In various interviews Wingfield stated that he considered himself a dramatist first, and a novelist second and even when the TV series based around Inspector Frost made him an household name, radio remained his first love.

';I don't watch the television Frost. Nothing against David Jason. I could watch him again and again in 'Only Fools and Horses', but he isn't my Frost, and my fear is that if I were to watch him, then my next Frost would become him.' R. D Wingfield talking to the Radio Times in 1996.

Leslie Sands: First Frost

Back when Frost was first being developed for Radio, Wingfield hoped Ronnie Barker would play the part but recording couldn't be worked in around his TV work and so Leslie Sands was cast - this Frost is actually closer to the character in the novels than the TV series and can be listened to HERE.

Wingfield was an intensely shy and private man, Wingfield lived anonymously at Basildon, Essex, where even his neighbours were unaware of who he was. When ITV bought the television rights to the Frost books in 1992, he continued to live modestly and eschewed the trappings of success; he avoided the hoopla of book launches and publishers' parties, turned down requests for television interviews and was rarely photographed. Nor did he enjoy writing the books, regarding them as a grinding chore and very much a bread-and-butter obligation; radio scripts, on the other hand, were a labour of love, and Wingfield produced a steady stream of some 40 mysteries over a 20-year period until a shrinking radio market and the success of the Frost novels in the early 1990s forced his hand.

These radio plays are all good, many of them are excellent. Check out A TEST TO DESTRUCTION, an early play in which an explosives expert, seemingly caught in a desperate trap, keeps his nerve and thinks ahead. THE TENTH ANNIVERSARY, from 1972, which cleverly resolves an unexplained murder ten years after its commission. Also the serial OUTBREAK OF FEAR (1982), which piles one horrific death onto another in a hair-raising play. And SATURDAY ROSTER from 1974 is the ultimate straight forward police procedural And one I only recently listened to was THE KILLING SEASON, a six part thriller from 1984, which is set during the Christmas period is an absolute classic of crime drama. These are just a few of the excellent Wingfield plays that can be found on You Tube.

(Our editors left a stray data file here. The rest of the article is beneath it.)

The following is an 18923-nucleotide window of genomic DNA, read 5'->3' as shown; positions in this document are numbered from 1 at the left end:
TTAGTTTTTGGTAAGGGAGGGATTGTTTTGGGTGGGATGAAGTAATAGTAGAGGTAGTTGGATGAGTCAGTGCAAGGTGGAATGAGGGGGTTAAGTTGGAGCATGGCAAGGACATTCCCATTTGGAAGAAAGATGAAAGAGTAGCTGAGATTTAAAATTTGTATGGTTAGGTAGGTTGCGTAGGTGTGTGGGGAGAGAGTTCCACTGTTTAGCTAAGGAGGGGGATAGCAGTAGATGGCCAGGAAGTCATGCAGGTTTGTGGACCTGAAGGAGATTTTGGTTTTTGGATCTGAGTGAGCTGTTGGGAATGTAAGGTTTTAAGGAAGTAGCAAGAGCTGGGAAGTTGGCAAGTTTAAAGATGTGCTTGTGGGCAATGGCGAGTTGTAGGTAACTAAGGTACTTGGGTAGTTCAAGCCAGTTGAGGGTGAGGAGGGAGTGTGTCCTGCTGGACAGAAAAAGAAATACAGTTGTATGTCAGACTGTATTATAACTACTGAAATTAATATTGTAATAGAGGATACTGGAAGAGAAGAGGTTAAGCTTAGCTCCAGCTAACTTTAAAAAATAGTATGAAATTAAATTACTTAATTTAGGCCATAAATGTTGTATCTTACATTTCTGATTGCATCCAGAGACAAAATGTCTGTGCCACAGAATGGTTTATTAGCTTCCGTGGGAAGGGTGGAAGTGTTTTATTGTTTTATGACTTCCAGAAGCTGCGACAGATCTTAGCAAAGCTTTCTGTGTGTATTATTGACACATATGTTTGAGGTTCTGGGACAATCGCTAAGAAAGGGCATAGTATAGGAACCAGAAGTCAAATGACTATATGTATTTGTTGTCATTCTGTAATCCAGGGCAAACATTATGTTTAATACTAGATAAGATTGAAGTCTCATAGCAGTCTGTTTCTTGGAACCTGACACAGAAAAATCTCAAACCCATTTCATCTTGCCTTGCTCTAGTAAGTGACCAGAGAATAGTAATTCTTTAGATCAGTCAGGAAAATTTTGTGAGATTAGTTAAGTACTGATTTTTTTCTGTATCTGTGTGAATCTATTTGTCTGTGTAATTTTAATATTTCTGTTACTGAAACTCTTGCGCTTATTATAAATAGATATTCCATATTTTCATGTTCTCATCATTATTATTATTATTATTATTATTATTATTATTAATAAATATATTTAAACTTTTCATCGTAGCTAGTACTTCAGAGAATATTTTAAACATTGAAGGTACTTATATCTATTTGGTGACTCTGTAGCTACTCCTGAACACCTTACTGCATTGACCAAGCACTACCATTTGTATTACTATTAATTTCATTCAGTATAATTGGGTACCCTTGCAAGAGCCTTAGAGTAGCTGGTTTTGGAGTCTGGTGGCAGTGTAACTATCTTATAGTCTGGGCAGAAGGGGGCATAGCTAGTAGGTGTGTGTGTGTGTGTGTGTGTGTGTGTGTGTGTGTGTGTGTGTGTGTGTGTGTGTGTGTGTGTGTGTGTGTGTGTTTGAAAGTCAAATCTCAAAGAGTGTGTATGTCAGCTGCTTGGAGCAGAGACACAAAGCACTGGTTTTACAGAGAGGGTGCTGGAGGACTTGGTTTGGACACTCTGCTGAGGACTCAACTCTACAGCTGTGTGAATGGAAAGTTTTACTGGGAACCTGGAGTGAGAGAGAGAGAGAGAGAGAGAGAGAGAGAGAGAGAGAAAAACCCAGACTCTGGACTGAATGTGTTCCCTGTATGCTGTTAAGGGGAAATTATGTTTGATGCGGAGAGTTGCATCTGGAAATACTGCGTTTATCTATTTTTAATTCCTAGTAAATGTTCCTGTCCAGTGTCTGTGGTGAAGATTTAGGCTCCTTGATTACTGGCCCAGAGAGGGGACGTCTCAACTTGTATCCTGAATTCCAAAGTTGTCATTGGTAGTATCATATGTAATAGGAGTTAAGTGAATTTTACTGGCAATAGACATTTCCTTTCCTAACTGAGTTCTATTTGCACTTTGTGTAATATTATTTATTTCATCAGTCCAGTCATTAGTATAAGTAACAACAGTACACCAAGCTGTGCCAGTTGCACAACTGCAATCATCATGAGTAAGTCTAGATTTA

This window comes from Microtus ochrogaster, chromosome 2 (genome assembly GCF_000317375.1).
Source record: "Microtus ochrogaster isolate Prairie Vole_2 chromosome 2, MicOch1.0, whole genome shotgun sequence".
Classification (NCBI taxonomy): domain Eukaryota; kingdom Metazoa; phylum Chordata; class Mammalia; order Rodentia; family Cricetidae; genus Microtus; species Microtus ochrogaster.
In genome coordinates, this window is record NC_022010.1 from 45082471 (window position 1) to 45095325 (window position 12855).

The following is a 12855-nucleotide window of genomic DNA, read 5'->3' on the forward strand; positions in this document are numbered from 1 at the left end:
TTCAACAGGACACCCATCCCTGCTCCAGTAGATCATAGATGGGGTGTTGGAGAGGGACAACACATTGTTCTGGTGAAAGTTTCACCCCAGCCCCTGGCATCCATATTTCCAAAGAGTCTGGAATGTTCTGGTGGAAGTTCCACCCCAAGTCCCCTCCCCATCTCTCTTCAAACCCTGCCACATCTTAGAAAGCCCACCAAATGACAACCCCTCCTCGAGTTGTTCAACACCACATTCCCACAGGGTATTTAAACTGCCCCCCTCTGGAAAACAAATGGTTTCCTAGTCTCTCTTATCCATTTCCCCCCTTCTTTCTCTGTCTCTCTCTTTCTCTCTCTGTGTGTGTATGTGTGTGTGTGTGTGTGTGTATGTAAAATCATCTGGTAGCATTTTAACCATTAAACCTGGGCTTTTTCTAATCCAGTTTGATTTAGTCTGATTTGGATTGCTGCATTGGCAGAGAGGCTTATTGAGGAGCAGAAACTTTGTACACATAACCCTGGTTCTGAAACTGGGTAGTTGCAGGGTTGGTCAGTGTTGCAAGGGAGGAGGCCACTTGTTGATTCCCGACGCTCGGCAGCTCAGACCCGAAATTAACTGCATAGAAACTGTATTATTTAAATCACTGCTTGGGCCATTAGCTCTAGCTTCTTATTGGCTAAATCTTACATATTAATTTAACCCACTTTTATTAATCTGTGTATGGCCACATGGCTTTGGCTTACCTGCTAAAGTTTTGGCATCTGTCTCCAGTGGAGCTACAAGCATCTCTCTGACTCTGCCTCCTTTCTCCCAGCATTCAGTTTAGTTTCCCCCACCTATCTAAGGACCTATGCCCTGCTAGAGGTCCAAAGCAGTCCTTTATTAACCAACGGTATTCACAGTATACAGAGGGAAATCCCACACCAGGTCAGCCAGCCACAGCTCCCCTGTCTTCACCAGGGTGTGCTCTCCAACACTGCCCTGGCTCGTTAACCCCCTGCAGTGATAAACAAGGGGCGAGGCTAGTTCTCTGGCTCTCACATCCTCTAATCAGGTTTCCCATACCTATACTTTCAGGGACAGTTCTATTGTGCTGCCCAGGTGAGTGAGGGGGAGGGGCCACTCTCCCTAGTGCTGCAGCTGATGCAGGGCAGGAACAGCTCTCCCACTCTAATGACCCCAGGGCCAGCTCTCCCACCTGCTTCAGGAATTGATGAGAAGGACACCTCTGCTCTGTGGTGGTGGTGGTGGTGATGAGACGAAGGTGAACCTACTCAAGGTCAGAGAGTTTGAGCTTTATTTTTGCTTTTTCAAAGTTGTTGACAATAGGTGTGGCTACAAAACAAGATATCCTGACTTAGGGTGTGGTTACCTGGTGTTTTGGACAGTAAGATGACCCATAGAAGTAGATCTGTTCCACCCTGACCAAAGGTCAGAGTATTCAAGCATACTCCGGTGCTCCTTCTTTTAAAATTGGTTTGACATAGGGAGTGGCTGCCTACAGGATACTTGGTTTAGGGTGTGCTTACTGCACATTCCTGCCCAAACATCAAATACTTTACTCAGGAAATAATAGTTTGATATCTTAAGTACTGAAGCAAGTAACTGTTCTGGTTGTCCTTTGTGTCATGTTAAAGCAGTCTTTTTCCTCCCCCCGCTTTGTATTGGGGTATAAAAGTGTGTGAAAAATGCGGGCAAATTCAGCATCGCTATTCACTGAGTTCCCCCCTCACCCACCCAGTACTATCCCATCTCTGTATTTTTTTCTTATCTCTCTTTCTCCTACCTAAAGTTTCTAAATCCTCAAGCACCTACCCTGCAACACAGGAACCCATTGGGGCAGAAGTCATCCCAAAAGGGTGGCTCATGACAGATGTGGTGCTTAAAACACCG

The original Frost novels
Below is a list of the Wingfield radio plays together with dates of first broadcast. Source Nigel Deacon's Diversity Website.

As previously stated most of these plays can be found on You Tube - To give you an idea of how highly I regard these plays I'll just tell you that I've ripped them all as MP3 FILES and they have a permanent place on my iPod - they've entertained me on many a long drive.

Compensating Error (45') Aug 68 8.15 R4
Our West Ladyton Branch (60') 13-11-68 8.15 R2
Better never than late (60') Nov 69 2.00 R4
The night they deliver the money (60') 4-4-70 2.00 R4
Double Entry (45') 7-10-70 R4
Test to Destruction (45') 1970 R4
Slow fuse (45') 13-1-71 8.15 R4
Letter of the law (60') 28-4-71 3.05 R4
Cat and mouse game (45') May 71 8.15 R4
Adequate Reasons (45') 21-7-71 8.15 R4
The tenth anniversary (45') 9-2-72 8.15 R4
The Alternative Plan (45') 19-7-72 8.15 R4
A second class risk (45') Jan 73 8.15 R4
Sins of commission (45') 2-5-73 8.15 R4
Cleft stick (45') 19-12-73 8.15 R4
Balance brought forward (45') 27-2-74 8.15 R4
Murder locked out (45') 11-9-74 8.15 R4
Saturday Roster (45') 9-10-74 8.15 R4
Slow Fuse (30' version) May 76 R4
Smiling and beautiful death (45') May 76 3.05 R4
Death of the insured (45') 8-7-76 3.05 R4
Winner takes the Kitty (30') Oct 76 R4
Three days of Frost (90') 12-2-77 8.30 R4
Credit risk (45') 24-2-77 3.05 R4
Daylight robbery (45') 2-6-77 3.05 R4
The last escape (45') 7-7-77 3.05 R4
Blood money (60') 26-8-77 3.05 R4
Post Mortem Shock (45') 2-11-77 R4
Nightmare (15') 16-2-79 1145pm R4
The cellar (15') 7-4-79 1145pm R4
Second sight (60') May 81 3.02 R4
Innocent victim (60') 20-8-81 3.02 R4
A touch of Frost (90') 6-2-82 8.30 R4
Moveable assets (45') Apr 82 3.02 R4
Outbreak of Fear (5 x 30 mins) beginning 29-8-82 R4
The Killing Season (as Arthur Jefferson) (6 x 30 mins) Jan 84 R4
Cover-up (90') 5-1-85 8.30 R4
Hate Mail (as T. Smith) (45') c1985 R4
Deadfall (60') Dec 87 R4. Rebroadcast by ABC, c1995

Rodney David Wingfield, radio scriptwriter and crime novelist, June 6 1928; died July 31 2007

Mark Billingham arrives at the Archive